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Making the Painful Transition from Manual to Automated Testing

Author: Andrew Knight

Last updated: July 15, 2024

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The only thing more painful than watching flaky automated tests fail is watching teams struggle to write those flaky tests in the first place. Let’s face it: test automation is hard to develop. It’s essentially a distributed system built on top of half-baked features that cause race conditions with every interaction, and test data is its own nightmare. It’s no wonder that so many automated test cases end up having so many problems. Even seasoned developers often struggle to write them well.

 

For a team that historically has done only manual testing, the prospect of moving towards automated testing is daunting. Automation is software development. It requires new skills and new perspectives. There are an overwhelming number of tools to consider. And if the team doesn’t build the project “right,” then their tests will crash like a train that jumped its tracks. On top of everything, the team may carry a quiet fear of losing their jobs, due to being replaced by the automation itself or being fired for failing to gain automation development skills.

 

Transitioning from manual to automated testing will always be painful, but with the right strategy, the team can achieve success with automation within acceptable pain tolerances. I’ve helped many teams make this transition. I’ve seen it go well, and I’ve seen it go poorly. Here’s my five-step playbook for a successful test automation transformation with as little pain as possible.

 

 

#1. Pick the right goals

The most important step in any test automation initiative is picking the right goals. Unfortunately, I’ve seen too many teams pick misleading goals that focus on aspects of implementation. They set goals for test numbers, such as automating 1000 tests in 6 months or automating 100% of all new tests. If there is already a large repository of manual test cases, they may seek to convert, say, 75% of those manual tests to automation. They may even create scorecards for different teams to deliver new automated tests every sprint. 

 

Rather than setting goals focused on implementation, teams should set goals focused on business value. Teams should ask themselves how automation will change how they develop software. For example, let’s say a team spends 5 days running a suite of 200 regression tests manually once every two months before a release. If the team could automate that suite and run it automatically every night, then they would catch issues a lot sooner, and the testers could have more time to do exploratory testing before releases. Automation would be a testing force multiplier. Goals should define specific business outcomes that test automation will accomplish.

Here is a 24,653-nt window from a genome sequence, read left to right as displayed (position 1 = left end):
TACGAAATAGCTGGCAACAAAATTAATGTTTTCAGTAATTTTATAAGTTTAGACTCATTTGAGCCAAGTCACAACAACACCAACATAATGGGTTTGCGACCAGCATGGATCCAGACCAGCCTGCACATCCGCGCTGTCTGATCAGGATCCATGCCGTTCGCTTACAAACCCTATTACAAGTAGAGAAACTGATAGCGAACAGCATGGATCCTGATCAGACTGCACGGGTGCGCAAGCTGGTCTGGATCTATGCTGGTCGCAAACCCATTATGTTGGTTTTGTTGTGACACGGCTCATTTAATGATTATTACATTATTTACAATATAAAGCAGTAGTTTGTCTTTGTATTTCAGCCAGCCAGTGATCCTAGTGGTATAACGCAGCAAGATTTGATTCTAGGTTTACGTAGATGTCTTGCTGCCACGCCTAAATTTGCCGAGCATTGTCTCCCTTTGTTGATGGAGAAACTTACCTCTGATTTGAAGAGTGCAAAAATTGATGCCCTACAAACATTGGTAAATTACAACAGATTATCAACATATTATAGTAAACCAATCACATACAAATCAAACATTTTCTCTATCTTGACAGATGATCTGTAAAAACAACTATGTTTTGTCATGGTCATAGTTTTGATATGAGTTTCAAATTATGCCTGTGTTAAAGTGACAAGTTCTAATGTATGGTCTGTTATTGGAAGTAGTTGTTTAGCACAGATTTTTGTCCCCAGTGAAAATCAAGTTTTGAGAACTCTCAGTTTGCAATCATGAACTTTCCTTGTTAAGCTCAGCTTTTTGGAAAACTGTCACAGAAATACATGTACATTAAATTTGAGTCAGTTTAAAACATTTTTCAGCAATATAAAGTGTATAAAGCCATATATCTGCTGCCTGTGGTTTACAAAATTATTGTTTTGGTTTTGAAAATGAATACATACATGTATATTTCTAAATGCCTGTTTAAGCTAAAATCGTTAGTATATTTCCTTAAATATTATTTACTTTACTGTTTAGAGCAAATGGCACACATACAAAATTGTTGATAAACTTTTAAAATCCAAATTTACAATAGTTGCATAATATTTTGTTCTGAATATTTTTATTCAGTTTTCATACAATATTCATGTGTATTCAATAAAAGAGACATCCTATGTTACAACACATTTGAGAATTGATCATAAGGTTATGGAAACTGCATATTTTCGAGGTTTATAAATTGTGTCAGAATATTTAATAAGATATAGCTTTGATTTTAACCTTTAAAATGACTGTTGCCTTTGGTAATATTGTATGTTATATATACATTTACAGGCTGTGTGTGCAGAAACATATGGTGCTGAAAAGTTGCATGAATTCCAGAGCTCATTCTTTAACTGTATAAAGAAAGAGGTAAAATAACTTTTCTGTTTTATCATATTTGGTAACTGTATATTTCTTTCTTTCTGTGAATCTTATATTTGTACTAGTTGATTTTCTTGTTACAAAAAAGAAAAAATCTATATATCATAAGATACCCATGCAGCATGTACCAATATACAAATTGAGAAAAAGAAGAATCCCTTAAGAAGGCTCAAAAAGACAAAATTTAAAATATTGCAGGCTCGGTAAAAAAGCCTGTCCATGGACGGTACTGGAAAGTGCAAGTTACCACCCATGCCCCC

#2. Pick the right resources

Once a team establishes their goals, the next step is to pick the right resources for achieving those goals. When I say “resources,” I mean both people and tools – they are tied together. There are four main paths for choosing resources.

 

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The first path is picking no-code automation tools. A team’s manual testers should already know the products under test. They just need help translating their test cases into automated scripts. No-code tools provide features like screen recorders, plain-language steps builders, and self-healing locators to enable testers to automate tests without needing to know a programming language. They can be a great way for manual testers to go from zero-to-automation without needing to become programmers. However, most no-code tools available on the market are not free, and licenses could be quite costly. I’ve also found that no-code tools all have hard limits. It can be difficult to perform certain operations or scale up test execution. They’re good for getting started but perhaps may not be good for long-term sustainability.